Grieg: Violin Sonatas – No 1 in F major, Op 8; No 2 in G major, Op 13; No 3 in C minor, Op 45

Reviewed on Tue 01 Dec, 2015

Melodic generosity, vibrant characterisation and fiery scintillation vie for attention, often in restless changes of mood, something that Pietsch and Eisinger are alive to, and in vivid fashion.

Each of Edvard Grieg’s sonatas for violin and piano is a three-movement affair, lyrical, folksy and impassioned. Such qualities, and contrasts, are to the fore in the opening movement of the First Sonata, which introduces Franziska Pietsch as a voluble violinist, projecting confidently or being an intimate confidante, supported gamely by Detlev Eisinger as a thoughtful accompanist who can also be as demonstrative as her, and captured in a recording that recognises the duo nature of these works. Melodic generosity, vibrant characterisation and fiery scintillation vie for attention, often in restless changes of mood, something that Pietsch and Eisinger are alive to, and in vivid fashion. Grieg goes with his heart and these musicians follow suit, ensuring that the composer’s individuality is brought out. There is much to captivate and excite, and the deal we are given in the C minor Third Sonata is a dramatic one, story-telling at its best.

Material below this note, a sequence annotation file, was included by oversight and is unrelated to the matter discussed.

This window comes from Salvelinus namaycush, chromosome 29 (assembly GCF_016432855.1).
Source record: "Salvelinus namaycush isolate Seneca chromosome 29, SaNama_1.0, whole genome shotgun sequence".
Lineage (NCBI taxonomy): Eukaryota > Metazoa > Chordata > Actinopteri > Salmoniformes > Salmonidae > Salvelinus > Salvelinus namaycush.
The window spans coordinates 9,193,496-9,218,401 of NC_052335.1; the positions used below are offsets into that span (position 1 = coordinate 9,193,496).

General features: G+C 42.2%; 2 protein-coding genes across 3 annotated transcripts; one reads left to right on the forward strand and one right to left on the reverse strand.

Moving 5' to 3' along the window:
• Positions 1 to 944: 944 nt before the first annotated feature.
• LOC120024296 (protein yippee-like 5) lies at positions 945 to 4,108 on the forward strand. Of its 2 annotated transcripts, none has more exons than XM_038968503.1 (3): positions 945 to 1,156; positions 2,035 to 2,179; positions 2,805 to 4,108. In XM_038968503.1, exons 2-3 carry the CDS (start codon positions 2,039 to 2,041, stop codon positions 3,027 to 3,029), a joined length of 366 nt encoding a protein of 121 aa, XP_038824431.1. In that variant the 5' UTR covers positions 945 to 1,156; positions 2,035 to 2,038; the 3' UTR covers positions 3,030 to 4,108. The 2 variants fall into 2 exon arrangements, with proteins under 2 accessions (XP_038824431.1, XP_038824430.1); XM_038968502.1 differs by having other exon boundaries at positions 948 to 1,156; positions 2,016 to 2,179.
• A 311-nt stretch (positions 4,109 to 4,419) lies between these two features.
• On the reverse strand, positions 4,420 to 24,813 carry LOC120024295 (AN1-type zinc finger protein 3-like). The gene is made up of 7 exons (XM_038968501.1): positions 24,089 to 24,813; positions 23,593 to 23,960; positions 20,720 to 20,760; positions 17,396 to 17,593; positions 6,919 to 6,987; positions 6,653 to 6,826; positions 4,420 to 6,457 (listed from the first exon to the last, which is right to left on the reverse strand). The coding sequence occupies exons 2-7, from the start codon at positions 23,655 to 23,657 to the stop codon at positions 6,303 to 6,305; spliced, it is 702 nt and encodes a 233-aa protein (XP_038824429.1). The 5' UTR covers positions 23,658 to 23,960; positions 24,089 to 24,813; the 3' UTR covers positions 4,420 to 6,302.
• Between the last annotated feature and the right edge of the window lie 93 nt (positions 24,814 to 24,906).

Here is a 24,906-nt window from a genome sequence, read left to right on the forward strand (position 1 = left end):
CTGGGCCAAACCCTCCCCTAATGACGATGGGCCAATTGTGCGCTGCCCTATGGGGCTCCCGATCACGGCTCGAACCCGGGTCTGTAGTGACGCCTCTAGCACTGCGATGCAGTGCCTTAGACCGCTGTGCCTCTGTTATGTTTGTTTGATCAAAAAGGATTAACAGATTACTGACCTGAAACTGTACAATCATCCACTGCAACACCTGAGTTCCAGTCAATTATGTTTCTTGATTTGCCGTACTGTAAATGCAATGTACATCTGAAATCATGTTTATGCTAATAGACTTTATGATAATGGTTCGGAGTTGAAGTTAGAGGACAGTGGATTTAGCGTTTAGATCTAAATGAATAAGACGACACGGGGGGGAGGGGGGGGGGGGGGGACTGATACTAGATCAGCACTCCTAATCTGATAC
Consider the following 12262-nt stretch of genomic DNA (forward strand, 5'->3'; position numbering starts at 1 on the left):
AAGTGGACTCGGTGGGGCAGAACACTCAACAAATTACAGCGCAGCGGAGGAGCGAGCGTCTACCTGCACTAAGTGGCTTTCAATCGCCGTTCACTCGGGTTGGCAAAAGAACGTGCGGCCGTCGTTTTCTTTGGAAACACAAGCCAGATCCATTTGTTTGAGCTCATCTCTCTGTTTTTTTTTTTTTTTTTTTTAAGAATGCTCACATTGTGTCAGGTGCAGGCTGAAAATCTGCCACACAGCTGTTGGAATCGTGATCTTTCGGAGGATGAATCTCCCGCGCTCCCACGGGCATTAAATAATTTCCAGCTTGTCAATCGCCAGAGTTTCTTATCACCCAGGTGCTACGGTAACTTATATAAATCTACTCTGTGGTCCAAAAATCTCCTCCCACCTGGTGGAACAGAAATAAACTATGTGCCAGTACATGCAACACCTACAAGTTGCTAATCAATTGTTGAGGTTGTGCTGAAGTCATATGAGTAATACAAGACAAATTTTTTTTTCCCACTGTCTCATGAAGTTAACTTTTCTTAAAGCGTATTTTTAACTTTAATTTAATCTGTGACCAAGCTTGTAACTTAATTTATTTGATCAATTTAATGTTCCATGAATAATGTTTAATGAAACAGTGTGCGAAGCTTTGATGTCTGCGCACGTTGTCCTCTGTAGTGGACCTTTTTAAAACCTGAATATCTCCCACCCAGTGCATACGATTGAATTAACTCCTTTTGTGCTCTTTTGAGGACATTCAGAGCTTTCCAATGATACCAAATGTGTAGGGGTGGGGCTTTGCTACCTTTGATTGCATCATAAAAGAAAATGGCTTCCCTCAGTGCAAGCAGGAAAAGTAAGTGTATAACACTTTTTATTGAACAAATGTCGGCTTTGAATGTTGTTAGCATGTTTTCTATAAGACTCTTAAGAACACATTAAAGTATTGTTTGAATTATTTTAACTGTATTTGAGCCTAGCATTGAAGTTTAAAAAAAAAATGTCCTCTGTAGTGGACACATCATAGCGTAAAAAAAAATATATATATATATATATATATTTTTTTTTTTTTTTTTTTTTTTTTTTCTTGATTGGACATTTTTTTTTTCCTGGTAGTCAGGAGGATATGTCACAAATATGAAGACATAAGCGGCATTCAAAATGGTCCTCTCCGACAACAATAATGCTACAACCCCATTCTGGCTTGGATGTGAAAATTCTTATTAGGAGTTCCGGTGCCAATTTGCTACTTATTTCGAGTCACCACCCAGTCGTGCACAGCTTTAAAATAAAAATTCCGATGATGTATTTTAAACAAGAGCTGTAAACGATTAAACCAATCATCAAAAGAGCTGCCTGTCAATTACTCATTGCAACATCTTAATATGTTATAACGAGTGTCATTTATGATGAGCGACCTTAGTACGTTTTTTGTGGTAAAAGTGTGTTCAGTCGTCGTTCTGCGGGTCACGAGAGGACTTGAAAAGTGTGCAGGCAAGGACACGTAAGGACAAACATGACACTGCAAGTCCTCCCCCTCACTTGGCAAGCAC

–Colin Anderson